The IDF’s strict regimen of nurturing young talent, combined with the government’s investment in cyber security education, pays off to the State of Israel: they might never have to worry about a talent gap in cybersecurity – something already troubling the rest of the world.
 
4) Responsibility with freedom
 
On top of context, experience and education, there must be more to why Israelis turned their country into Start-Up Nation and cybersecurity global leader. Here’s a hypothesis: the sudden responsibility of working in the army, coupled with huge amounts of freedom to innovate, result in confident entrepreneurs.
 
In Richard Behar’s words, “Forbes estimates that unit 8200 has, at any given time, 5,000 people assigned to it, all mandated to deploy the latest technology, often in life-or-death situations, with surprisingly little guidance.”
 
Some might argue that it is dangerous and irresponsible to place too much military responsibility on the hands of people who, in other countries, aren’t even allowed to drink alcohol. Others might say that this is what builds their confidence to actually take their innovative ideas, experience and education into the entrepreneurial world afterwards.
 
Gil Press, Contributor at Forbes, explains that “the young people serving in 8200 and similar IDF units experience real-life and leading-edge cybersecurity challenges and solutions. But as these units work like start-ups, they also get to experience teamwork, leading other people, having responsibility for making significant decisions, and surviving failure, all a great preparation for entrepreneurial life.”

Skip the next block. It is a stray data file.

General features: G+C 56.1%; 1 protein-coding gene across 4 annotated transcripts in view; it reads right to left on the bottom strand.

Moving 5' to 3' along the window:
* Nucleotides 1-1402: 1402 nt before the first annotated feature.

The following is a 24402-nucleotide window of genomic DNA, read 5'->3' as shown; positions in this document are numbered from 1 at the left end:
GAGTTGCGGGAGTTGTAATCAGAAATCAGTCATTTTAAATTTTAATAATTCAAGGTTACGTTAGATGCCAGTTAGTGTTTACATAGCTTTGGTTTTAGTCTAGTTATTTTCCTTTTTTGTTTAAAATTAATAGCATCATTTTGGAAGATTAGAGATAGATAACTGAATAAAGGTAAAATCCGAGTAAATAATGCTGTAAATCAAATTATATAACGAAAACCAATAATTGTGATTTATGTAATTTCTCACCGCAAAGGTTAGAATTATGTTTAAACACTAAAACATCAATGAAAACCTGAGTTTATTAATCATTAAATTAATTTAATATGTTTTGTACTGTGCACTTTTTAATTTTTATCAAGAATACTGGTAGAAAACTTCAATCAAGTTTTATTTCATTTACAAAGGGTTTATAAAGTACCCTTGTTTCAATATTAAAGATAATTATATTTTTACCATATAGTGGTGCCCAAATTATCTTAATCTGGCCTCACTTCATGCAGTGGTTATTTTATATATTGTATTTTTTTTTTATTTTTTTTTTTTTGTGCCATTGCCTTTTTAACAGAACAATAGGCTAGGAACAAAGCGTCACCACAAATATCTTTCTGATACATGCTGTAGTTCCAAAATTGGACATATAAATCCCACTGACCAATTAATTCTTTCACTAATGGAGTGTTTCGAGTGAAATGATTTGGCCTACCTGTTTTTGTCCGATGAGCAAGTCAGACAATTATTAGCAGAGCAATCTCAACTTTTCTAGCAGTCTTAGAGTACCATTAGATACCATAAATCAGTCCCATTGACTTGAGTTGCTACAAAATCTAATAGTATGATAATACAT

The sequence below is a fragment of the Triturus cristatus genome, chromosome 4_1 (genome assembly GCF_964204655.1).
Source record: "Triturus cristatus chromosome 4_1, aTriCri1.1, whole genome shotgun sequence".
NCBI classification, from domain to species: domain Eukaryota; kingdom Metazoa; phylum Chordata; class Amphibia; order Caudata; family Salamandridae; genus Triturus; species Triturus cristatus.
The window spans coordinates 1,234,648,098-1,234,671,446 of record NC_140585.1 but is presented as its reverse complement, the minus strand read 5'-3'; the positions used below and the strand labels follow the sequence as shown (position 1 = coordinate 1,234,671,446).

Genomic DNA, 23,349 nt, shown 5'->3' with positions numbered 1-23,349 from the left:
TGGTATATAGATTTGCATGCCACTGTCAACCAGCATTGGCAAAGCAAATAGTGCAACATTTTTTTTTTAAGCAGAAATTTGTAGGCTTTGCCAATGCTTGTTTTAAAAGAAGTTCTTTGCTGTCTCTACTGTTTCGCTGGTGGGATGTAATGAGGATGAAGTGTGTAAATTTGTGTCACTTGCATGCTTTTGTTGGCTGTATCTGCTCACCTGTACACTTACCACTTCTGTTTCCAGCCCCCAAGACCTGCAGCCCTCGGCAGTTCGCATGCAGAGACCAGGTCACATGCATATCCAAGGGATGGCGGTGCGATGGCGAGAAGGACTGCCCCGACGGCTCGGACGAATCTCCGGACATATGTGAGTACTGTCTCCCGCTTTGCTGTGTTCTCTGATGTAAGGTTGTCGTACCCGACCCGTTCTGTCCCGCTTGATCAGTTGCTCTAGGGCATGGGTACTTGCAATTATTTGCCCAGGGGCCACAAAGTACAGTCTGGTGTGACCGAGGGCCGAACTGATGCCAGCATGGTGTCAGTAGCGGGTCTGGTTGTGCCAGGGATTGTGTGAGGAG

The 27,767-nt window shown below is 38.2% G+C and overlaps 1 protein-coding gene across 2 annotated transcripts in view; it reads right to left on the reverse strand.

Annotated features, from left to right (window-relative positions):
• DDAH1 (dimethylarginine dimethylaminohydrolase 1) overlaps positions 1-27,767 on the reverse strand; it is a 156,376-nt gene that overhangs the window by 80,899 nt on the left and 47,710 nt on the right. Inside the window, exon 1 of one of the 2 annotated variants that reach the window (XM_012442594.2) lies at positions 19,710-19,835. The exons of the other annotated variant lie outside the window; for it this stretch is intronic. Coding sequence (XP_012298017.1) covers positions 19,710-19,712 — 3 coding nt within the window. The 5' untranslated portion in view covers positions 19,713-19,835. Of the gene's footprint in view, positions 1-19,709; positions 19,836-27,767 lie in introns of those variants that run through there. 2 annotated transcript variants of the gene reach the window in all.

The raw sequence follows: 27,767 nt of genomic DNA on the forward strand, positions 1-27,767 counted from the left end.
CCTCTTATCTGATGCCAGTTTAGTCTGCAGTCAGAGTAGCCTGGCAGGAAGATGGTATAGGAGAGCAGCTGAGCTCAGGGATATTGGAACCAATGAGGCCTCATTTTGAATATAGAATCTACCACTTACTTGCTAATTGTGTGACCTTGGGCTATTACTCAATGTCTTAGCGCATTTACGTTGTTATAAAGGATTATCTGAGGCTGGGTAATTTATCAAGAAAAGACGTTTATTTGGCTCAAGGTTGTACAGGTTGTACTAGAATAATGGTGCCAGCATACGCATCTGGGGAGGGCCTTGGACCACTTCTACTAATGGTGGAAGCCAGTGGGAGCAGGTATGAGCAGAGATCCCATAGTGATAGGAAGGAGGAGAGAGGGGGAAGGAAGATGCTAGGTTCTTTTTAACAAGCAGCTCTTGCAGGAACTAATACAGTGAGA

Avishai Abrahami, co-founder of WIX and alumni of 8200, talks about his time spent serving at 8200: “There’s nobody around to tell you how to do things. The culture inside, by design, is that your superiors just tell you to go figure it out. That gives you the huge freedom to think differently. And when you’re an entrepreneur, that’s the most important skill. When you do 5 or 10 or 20 of those projects, you’ve just built 3 things that could be a start-up.”
 
Prioritizing security and with ingredients such as innovation, cybersecurity education, military intelligence experience, and confidence in their entrepreneurial capabilities, Israel has crafted its own recipe for becoming Start-Up Nation and cybersecurity leader. Its population might be roughly the same as that of New York City, but in terms of innovation, technology, and competitiveness… Israel is huge and rising.
 
 

Written by Paula Magal for Qatalyst Global’s CS4CA USA, the Cyber Security for Critical Assets Summit returning to Houston in March 26-27 2019. Sign up for Qatalyst Global’s newsletters for more content like this and follow them on LinkedIn to be the first to know about upcoming discounts on conference passes.